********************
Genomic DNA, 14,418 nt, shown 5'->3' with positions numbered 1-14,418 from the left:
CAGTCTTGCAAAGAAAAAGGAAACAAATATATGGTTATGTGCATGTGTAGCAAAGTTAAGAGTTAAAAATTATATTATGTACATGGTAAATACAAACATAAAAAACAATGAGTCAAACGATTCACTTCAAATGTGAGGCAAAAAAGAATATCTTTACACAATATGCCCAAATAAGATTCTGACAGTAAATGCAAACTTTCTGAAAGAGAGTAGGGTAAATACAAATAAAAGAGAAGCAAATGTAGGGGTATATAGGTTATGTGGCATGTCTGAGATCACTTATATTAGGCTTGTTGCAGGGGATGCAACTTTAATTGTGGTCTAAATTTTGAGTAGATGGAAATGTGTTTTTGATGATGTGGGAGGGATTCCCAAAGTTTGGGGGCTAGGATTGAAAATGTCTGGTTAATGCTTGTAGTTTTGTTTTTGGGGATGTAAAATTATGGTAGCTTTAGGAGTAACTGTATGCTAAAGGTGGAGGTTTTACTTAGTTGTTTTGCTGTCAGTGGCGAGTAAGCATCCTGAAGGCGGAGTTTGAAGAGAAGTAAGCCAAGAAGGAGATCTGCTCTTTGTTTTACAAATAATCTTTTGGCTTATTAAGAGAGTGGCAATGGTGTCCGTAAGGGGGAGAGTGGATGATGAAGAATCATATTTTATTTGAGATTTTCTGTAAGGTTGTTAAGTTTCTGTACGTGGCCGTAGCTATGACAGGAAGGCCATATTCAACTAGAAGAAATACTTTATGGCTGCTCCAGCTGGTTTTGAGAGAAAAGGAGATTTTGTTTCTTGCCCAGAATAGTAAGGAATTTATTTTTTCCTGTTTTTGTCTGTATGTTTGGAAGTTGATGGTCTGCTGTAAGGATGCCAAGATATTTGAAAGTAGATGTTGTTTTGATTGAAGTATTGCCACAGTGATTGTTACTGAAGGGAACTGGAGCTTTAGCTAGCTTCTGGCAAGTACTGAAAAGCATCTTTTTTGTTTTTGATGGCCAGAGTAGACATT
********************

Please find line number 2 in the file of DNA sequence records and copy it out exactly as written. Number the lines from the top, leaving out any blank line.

CAGTCTTGCAAAGAAAAAGGAAACAAATATATGGTTATGTGCATGTGTAGCAAAGTTAAGAGTTAAAAATTATATTATGTACATGGTAAATACAAACATAAAAAACAATGAGTCAAACGATTCACTTCAAATGTGAGGCAAAAAAGAATATCTTTACACAATATGCCCAAATAAGATTCTGACAGTAAATGCAAACTTTCTGAAAGAGAGTAGGGTAAATACAAATAAAAGAGAAGCAAATGTAGGGGTATATAGGTTATGTGGCATGTCTGAGATCACTTATATTAGGCTTGTTGCAGGGGATGCAACTTTAATTGTGGTCTAAATTTTGAGTAGATGGAAATGTGTTTTTGATGATGTGGGAGGGATTCCCAAAGTTTGGGGGCTAGGATTGAAAATGTCTGGTTAATGCTTGTAGTTTTGTTTTTGGGGATGTAAAATTATGGTAGCTTTAGGAGTAACTGTATGCTAAAGGTGGAGGTTTTACTTAGTTGTTTTGCTGTCAGTGGCGAGTAAGCATCCTGAAGGCGGAGTTTGAAGAGAAGTAAGCCAAGAAGGAGATCTGCTCTTTGTTTTACAAATAATCTTTTGGCTTATTAAGAGAGTGGCAATGGTGTCCGTAAGGGGGAGAGTGGATGATGAAGAATCATATTTTATTTGAGATTTTCTGTAAGGTTGTTAAGTTTCTGTACGTGGCCGTAGCTATGACAGGAAGGCCATATTCAACTAGAAGAAATACTTTATGGCTGCTCCAGCTGGTTTTGAGAGAAAAGGAGATTTTGTTTCTTGCCCAGAATAGTAAGGAATTTATTTTTTCCTGTTTTTGTCTGTATGTTTGGAAGTTGATGGTCTGCTGTAAGGATGCCAAGATATTTGAAAGTAGATGTTGTTTTGATTGAAGTATTGCCACAGTGATTGTTACTGAAGGGAACTGGAGCTTTAGCTAGCTTCTGGCAAGTACTGAAAAGCATCTTTTTTGTTTTTGATGGCCAGAGTAGACATT